Soderbergh Talks About Moneyball

September 2, 2009

Director Steven Soderbergh (Ocean's Eleven, Traffic) kept quiet about being removed from the movie Moneyball back at the beginning of the summer, but now he's finally willing to discuss his philosophy about getting dropped from projects.

In an interview with the Orlando Sentinel Soderbergh talked about projects future and past, and why he's able to get over it when a studio dumps him off a film.

The man doesn't seem to bear any grudges when it comes to Moneyball, the film that was going to be based on the book of the same name about the Oakland A's and their stats-obsessed general manager Billy Beane:

There have been a couple of times in my career where I’ve been unceremoniously removed from projects. I don’t waste a lot of energy on it. It doesn’t get you anywhere. As soon as it became clear that there was no iteration of that movie [Moneyball] that I was going to get to direct, I immediately started looking around for something else to do. ...So my attitude when something like that happens is, ‘What’s next?’ You can’t dwell on it.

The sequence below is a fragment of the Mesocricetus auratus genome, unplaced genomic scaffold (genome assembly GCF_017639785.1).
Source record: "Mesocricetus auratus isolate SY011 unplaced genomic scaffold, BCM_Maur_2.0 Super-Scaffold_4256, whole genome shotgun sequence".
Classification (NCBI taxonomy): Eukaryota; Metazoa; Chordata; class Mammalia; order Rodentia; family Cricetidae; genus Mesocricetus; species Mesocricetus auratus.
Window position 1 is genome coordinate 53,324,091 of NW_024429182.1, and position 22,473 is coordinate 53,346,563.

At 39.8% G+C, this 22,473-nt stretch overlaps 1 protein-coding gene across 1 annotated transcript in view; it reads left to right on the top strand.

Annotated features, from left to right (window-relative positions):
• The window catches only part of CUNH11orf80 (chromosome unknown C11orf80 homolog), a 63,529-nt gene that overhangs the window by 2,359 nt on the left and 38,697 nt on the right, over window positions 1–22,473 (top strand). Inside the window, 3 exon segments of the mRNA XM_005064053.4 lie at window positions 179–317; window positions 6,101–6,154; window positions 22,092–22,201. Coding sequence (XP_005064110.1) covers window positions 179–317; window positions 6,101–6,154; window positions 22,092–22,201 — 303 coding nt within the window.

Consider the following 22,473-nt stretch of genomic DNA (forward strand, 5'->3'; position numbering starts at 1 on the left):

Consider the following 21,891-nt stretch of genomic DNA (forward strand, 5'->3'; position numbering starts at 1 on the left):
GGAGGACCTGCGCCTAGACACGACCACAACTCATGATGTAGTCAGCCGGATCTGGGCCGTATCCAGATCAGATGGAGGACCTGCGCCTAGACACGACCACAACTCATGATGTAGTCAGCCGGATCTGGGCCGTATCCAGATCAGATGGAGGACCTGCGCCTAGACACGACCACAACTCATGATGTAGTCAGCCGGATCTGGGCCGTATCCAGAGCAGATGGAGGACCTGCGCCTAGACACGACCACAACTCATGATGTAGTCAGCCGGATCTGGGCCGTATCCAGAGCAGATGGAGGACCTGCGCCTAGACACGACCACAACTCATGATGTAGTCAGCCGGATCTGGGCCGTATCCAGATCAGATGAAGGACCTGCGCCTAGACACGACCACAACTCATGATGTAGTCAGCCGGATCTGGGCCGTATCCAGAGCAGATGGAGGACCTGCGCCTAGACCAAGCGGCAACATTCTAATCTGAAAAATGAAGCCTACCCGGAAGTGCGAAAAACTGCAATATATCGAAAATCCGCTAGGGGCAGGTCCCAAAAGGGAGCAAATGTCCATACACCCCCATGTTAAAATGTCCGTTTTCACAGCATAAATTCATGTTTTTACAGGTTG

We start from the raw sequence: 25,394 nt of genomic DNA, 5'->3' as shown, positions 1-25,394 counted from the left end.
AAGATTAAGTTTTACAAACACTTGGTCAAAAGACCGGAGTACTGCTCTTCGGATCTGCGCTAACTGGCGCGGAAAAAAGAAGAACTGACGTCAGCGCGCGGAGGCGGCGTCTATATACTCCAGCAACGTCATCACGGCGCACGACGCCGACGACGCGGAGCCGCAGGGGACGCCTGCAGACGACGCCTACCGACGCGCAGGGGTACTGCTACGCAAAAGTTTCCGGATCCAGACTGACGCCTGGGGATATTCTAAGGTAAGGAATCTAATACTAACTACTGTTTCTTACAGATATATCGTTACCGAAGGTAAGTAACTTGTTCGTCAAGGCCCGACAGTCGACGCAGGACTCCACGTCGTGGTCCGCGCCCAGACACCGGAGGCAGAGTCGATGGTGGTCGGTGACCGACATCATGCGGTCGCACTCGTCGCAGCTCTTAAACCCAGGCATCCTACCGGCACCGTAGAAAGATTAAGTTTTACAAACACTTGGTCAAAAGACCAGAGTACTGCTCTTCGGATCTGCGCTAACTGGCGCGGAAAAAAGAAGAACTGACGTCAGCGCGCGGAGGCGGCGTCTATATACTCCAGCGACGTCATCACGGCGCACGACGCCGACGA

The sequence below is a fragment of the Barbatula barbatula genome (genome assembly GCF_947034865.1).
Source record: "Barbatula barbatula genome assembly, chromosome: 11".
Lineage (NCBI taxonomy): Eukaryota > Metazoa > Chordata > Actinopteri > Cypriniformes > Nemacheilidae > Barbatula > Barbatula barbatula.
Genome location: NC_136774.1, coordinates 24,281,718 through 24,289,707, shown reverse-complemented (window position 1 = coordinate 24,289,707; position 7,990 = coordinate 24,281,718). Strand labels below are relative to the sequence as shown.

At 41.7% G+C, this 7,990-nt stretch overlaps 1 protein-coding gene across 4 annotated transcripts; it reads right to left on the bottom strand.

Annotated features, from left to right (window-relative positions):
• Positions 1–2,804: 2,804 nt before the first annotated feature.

His next two films are a bio-pic about Liberace, titled Liberace, and a 3D musical (if you'll believe it) about Cleopatra. Michael Douglas is going to star as Liberace and Matt Damon will play his lover, Scott Thorson, and the script is written by Richard LaGravenese:

It’s a great project all the way round and we’re right in the middle of acquiring the money to make it. It’s a very difficult environment to raise money for a movie like that, because it’s a movie for grownups and it’s about Liberace. So a lot of people look at it and go, ‘Who’s this for?’

His Cleopatra film is going to star Catherine Zeta Jones, and he says it's going to be a "total party". A party in 3D, in fact.

It's good to see that Soderbergh hasn't lost his eclectic taste in genres, but do his new projects sound like he's gone a little off his rocker? A 3D musical? Have the tastes of general audiences changed so much in the past couple of years that there's a demand for more films about Cleopatra, or is this Soderbergh kicking sand in the eye of the establishment?

One way or another, we can at least expect this of the director: He will continue to make films we didn't expect.

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